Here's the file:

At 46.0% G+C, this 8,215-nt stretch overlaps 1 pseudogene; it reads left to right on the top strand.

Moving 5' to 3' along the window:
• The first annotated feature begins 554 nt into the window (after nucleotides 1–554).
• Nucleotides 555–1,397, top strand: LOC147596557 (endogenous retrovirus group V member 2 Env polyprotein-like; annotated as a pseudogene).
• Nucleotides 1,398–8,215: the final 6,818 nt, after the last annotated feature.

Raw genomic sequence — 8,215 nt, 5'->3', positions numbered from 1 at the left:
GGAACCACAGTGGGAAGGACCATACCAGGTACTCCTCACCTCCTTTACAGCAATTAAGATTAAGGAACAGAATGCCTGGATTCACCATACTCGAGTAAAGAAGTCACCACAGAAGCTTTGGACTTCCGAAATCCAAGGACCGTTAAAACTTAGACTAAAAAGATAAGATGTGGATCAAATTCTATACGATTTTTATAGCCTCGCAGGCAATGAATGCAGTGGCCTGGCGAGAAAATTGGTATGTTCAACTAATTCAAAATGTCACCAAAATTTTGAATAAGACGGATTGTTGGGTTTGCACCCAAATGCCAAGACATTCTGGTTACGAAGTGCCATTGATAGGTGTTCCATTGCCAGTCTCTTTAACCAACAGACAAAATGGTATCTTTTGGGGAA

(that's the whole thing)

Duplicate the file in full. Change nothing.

At 46.0% G+C, this 8,215-nt stretch overlaps 1 pseudogene; it reads left to right on the top strand.

Moving 5' to 3' along the window:
• The first annotated feature begins 554 nt into the window (after nucleotides 1–554).
• Nucleotides 555–1,397, top strand: LOC147596557 (endogenous retrovirus group V member 2 Env polyprotein-like; annotated as a pseudogene).
• Nucleotides 1,398–8,215: the final 6,818 nt, after the last annotated feature.

Raw genomic sequence — 8,215 nt, 5'->3', positions numbered from 1 at the left:
GGAACCACAGTGGGAAGGACCATACCAGGTACTCCTCACCTCCTTTACAGCAATTAAGATTAAGGAACAGAATGCCTGGATTCACCATACTCGAGTAAAGAAGTCACCACAGAAGCTTTGGACTTCCGAAATCCAAGGACCGTTAAAACTTAGACTAAAAAGATAAGATGTGGATCAAATTCTATACGATTTTTATAGCCTCGCAGGCAATGAATGCAGTGGCCTGGCGAGAAAATTGGTATGTTCAACTAATTCAAAATGTCACCAAAATTTTGAATAAGACGGATTGTTGGGTTTGCACCCAAATGCCAAGACATTCTGGTTACGAAGTGCCATTGATAGGTGTTCCATTGCCAGTCTCTTTAACCAACAGACAAAATGGTATCTTTTGGGGAA